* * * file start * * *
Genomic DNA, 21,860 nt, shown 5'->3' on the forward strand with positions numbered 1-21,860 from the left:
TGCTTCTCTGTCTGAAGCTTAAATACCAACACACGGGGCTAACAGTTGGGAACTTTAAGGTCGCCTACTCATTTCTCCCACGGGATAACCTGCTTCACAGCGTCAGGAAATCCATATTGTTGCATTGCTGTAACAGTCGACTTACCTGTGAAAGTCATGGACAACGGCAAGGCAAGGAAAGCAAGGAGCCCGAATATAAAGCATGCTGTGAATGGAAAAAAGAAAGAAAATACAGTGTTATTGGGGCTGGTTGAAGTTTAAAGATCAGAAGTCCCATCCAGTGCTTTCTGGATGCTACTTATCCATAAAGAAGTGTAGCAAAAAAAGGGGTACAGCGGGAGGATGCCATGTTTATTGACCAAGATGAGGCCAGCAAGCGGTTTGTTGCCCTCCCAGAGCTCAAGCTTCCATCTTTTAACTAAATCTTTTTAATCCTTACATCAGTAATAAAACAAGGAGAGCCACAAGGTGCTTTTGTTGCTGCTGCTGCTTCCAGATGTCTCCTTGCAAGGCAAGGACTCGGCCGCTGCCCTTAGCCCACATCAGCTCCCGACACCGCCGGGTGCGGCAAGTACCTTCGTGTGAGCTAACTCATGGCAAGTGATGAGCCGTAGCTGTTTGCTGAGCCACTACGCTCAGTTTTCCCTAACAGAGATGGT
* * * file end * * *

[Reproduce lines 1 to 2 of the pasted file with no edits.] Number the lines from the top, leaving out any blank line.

Genomic DNA, 21,860 nt, shown 5'->3' on the forward strand with positions numbered 1-21,860 from the left:
TGCTTCTCTGTCTGAAGCTTAAATACCAACACACGGGGCTAACAGTTGGGAACTTTAAGGTCGCCTACTCATTTCTCCCACGGGATAACCTGCTTCACAGCGTCAGGAAATCCATATTGTTGCATTGCTGTAACAGTCGACTTACCTGTGAAAGTCATGGACAACGGCAAGGCAAGGAAAGCAAGGAGCCCGAATATAAAGCATGCTGTGAATGGAAAAAAGAAAGAAAATACAGTGTTATTGGGGCTGGTTGAAGTTTAAAGATCAGAAGTCCCATCCAGTGCTTTCTGGATGCTACTTATCCATAAAGAAGTGTAGCAAAAAAAGGGGTACAGCGGGAGGATGCCATGTTTATTGACCAAGATGAGGCCAGCAAGCGGTTTGTTGCCCTCCCAGAGCTCAAGCTTCCATCTTTTAACTAAATCTTTTTAATCCTTACATCAGTAATAAAACAAGGAGAGCCACAAGGTGCTTTTGTTGCTGCTGCTGCTTCCAGATGTCTCCTTGCAAGGCAAGGACTCGGCCGCTGCCCTTAGCCCACATCAGCTCCCGACACCGCCGGGTGCGGCAAGTACCTTCGTGTGAGCTAACTCATGGCAAGTGATGAGCCGTAGCTGTTTGCTGAGCCACTACGCTCAGTTTTCCCTAACAGAGATGGT